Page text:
Legendary pianist Arthur Rubinstein was famously quoted as saying, “The more I play, the more convinced I am the pedal is the soul of the pianoforte!” No doubt he was speaking about the piano’s damper pedal, also known as the sustain or right pedal, but to some extent his comment is also applicable to the una corda, or left pedal.
In the early days of electronic keyboard instruments it was typical for the sustain pedal to record just two values: on and off. Today, however, some sophisticated reproducing pianos (including the Yamaha Disklavier), hybrid keyboard instruments (for example, the Yamaha AvantGrand), and digital pianos (like the Yamaha Clavinova) are capable of recording a wide range of incremental values that represent the full motion of the sustain pedal.
The Importance Of Incremental Pedal Data
Let’s take a look at how the sustain pedal is used in an actual performance and the reasons why incremental pedal data is so important. Here’s a graphic representation of a pianist’s performance of a work by Frédéric Chopin:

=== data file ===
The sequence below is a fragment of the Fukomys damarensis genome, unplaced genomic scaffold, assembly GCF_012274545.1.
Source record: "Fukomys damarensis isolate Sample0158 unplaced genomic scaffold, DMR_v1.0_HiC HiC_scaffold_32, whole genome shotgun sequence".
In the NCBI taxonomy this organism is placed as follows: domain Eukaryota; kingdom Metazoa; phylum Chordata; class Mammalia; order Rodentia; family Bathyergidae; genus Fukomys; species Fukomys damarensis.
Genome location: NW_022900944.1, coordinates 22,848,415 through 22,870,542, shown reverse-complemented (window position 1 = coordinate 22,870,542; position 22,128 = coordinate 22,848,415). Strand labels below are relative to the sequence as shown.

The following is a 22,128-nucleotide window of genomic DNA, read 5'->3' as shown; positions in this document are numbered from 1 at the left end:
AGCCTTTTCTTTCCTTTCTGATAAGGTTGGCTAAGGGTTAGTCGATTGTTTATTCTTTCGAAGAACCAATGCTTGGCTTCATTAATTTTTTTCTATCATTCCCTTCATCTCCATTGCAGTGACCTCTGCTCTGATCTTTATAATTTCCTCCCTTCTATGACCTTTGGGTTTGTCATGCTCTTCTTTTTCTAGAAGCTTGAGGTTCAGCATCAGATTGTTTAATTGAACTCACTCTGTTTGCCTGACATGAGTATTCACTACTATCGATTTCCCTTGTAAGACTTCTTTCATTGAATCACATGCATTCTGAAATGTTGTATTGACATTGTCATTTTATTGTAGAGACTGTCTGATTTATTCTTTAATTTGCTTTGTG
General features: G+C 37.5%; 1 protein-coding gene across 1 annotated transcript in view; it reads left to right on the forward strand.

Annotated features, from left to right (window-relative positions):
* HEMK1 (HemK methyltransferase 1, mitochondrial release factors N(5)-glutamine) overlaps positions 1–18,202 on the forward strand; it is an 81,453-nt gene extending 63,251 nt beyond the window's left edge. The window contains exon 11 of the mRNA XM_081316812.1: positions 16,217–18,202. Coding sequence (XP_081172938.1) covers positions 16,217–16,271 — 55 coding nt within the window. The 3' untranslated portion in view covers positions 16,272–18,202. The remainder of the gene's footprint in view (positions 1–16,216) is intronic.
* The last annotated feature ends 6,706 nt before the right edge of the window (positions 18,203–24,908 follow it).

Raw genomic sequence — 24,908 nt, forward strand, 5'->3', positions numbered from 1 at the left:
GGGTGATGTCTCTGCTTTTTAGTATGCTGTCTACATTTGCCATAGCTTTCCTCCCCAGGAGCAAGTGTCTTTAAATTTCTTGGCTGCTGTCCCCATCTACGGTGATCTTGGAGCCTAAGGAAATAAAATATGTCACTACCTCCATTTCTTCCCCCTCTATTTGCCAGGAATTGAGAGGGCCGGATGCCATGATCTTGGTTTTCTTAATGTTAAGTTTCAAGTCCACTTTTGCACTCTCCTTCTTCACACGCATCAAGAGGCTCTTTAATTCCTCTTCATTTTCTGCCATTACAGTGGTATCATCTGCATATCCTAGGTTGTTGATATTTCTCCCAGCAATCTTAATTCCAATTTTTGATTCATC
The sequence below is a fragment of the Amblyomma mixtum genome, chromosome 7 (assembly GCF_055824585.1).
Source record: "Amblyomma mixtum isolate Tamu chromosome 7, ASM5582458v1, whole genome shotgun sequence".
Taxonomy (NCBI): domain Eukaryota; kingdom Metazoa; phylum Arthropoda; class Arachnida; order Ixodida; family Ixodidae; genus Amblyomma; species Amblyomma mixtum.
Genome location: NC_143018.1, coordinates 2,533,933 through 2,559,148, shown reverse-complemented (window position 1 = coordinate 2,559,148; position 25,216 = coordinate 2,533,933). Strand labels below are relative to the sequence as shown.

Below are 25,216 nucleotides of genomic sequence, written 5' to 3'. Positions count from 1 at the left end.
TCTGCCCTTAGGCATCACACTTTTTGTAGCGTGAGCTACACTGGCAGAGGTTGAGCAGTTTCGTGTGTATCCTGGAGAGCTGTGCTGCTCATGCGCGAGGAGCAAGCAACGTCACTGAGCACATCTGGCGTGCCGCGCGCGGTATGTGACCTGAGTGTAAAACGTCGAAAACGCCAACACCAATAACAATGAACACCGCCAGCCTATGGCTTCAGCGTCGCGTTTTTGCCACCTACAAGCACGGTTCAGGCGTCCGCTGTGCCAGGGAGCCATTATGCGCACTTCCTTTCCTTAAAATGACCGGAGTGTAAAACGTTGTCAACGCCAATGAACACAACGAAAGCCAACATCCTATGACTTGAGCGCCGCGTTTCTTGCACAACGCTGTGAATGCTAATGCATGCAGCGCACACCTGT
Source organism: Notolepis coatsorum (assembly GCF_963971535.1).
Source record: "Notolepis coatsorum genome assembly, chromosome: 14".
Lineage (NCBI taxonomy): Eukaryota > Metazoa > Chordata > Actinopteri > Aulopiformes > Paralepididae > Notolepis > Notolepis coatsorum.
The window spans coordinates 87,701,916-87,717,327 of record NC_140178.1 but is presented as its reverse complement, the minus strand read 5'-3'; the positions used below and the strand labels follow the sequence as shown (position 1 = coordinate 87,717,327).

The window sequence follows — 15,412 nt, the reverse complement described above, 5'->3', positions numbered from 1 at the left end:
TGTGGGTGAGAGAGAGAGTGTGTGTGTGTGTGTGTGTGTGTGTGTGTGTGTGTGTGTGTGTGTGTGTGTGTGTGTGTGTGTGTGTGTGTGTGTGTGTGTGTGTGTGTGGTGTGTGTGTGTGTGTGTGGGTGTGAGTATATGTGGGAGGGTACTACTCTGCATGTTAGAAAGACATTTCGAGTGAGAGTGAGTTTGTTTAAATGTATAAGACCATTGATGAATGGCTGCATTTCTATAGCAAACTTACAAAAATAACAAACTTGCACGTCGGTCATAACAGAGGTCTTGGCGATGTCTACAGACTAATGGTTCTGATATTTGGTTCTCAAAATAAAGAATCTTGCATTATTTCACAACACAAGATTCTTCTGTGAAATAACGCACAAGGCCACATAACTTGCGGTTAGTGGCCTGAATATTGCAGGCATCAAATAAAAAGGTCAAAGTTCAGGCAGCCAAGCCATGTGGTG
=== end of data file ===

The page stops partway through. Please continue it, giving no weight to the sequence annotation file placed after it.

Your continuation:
As you can see, in this section the pianist moves the pedal swiftly between fully down and fully up. Yet despite the rapidity of those pedal movements, the Disklavier is able to record incremental pedal locations between fully up and fully down, and that same data is then used to ensure smooth pedaling on playback.
Now let’s take a look at the sustain pedal data in a performance of a piece by Claude Debussy. In the sample below, notice how long the pianist keeps the pedal in the half-pedal range between fully up and fully down:
In this range of pedal motion, the damper only slightly engages the strings to a greater or lesser degree, thus only partially damping the notes. It would be impossible to reproduce the half pedaling accurately if the instrument could not record and play back incremental pedal data:
This is another example of how the Disklavier’s advanced technology captures and plays back piano performances with all of the expression and nuance of the original performance.
This article was adapted from a video by pianist and music technologist George Litterst.
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